Frank Musiek, PhD, is a renowned audiology researcher, professor, and clinician. His research has contributed to our fundamental understanding of the anatomy, physiology, and neurophysiology of the human auditory system, as well as tests of the auditory brainstem and central auditory pathway, at least three of which are mainstays in today’s clinical test battery.
Tag: auditory processing disorders
“Whattage” represents the frequency with which a listener uses “What?”, cognate words, or behaviors that prompt repetitions by a communicatively significant other. The concept of “Whattage” has broad implications for marketing the value of hearing correction to the general public, as well as individual members of the communicative dyad.Read More
Donna Geffner, PhD, says that if we wait until age 7 or 8 to intervene on behalf of children with auditory processing disorders, we are denying them the benefits of early intervention, remediation, treatment, and the right to a free appropriate public education (FAPE).Read More
A new combination of tests can help audiologists working with children who have listening difficulties more accurately diagnose auditory processing disorders (APD), and distinguish these from other disorders such as attention deficit disorder (ADD) and autism.Read More
Despite a well-attended history, there is little agreement on the definition, diagnosis or treatment of auditory processing disorders (APDs) in 2016. APDs remain universally ill-defined and poorly understood. In this article, co-authors Beck, Clarke and Moore tackle contemporary APD issues, and more.Read More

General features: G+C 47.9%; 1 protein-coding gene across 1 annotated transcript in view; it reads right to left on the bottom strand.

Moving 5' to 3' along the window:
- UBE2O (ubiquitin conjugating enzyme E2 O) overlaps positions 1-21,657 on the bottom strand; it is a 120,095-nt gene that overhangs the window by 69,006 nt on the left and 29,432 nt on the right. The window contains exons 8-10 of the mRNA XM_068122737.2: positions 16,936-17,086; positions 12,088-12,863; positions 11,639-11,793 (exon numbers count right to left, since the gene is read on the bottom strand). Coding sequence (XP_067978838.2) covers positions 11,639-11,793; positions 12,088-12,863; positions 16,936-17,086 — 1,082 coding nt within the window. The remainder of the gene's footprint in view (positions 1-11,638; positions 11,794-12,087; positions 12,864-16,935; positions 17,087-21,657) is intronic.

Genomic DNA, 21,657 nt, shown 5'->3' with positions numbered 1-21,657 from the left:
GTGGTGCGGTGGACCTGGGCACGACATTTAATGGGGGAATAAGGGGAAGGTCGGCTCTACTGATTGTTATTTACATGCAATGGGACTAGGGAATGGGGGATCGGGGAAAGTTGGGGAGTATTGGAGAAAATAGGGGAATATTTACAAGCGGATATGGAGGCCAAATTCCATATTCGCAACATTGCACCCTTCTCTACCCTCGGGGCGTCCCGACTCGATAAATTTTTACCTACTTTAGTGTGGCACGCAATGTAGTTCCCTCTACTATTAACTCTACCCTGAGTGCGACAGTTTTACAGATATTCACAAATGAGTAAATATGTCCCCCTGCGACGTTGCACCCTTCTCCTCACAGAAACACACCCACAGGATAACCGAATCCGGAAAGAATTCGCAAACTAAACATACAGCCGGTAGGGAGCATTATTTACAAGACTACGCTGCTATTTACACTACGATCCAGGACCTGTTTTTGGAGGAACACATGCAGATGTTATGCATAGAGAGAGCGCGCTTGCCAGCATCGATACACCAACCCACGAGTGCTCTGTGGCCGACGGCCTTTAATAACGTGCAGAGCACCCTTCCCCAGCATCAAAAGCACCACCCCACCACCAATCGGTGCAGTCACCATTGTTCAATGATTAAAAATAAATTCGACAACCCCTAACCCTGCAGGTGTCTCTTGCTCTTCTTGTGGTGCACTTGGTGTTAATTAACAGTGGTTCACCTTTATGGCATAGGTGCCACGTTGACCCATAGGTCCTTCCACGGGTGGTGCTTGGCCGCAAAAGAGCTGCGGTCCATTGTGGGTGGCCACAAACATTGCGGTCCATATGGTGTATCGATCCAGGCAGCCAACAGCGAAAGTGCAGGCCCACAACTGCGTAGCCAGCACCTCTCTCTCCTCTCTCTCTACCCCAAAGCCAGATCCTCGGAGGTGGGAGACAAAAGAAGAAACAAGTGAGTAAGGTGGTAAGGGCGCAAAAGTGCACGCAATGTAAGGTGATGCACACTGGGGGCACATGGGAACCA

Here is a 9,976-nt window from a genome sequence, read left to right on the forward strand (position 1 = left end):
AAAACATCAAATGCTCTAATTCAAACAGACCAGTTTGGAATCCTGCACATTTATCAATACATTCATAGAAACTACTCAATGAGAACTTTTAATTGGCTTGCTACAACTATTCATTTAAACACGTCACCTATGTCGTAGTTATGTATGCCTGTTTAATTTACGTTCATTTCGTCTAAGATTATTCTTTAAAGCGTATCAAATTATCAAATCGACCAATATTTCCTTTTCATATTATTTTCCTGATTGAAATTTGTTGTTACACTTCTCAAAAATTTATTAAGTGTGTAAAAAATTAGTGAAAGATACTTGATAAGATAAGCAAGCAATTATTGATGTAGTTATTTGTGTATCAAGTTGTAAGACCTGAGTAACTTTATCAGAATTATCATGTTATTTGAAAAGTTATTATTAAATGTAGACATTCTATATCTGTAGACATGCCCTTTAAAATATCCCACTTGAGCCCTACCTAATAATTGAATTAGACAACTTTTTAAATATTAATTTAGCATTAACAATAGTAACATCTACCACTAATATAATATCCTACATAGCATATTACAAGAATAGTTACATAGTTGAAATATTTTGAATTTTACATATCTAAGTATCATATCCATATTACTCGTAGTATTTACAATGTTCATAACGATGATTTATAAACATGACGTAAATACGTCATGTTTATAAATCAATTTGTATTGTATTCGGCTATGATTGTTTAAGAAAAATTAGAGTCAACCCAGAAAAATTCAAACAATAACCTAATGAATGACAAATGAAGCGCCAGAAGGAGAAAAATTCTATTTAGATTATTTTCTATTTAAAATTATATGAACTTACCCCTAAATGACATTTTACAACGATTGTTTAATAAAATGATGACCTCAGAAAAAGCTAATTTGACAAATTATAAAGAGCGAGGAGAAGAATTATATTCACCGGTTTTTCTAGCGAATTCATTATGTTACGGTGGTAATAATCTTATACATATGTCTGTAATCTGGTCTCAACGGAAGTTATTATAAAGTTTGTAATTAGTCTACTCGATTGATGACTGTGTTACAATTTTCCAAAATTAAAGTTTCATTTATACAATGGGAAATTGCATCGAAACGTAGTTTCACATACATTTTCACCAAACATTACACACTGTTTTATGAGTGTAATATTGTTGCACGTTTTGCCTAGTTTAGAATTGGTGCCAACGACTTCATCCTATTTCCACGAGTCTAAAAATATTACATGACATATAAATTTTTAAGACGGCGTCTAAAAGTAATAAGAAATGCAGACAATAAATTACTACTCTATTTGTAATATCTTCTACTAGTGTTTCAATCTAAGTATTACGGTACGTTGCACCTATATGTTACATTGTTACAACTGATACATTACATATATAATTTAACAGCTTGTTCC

A new book from Thieme, Auditory Processing Deficits, provides clinical information on APD, an important, growing area of interest in the field of audiology. Written by Vishakha Rawool, PhD, the book contains the latest guidelines on screening, diagnosis, and intervention of auditory processing deficits, and includes key information on related assessment tools and management strategies.Read More
Scientists are investigating auditory central processing in an effort to better understand whether our expectations of sound affect how, and what, we hear. Bournemouth University and Heidelberg University researchers are using computational neuroscience models to map the way the brain processes sound.Read More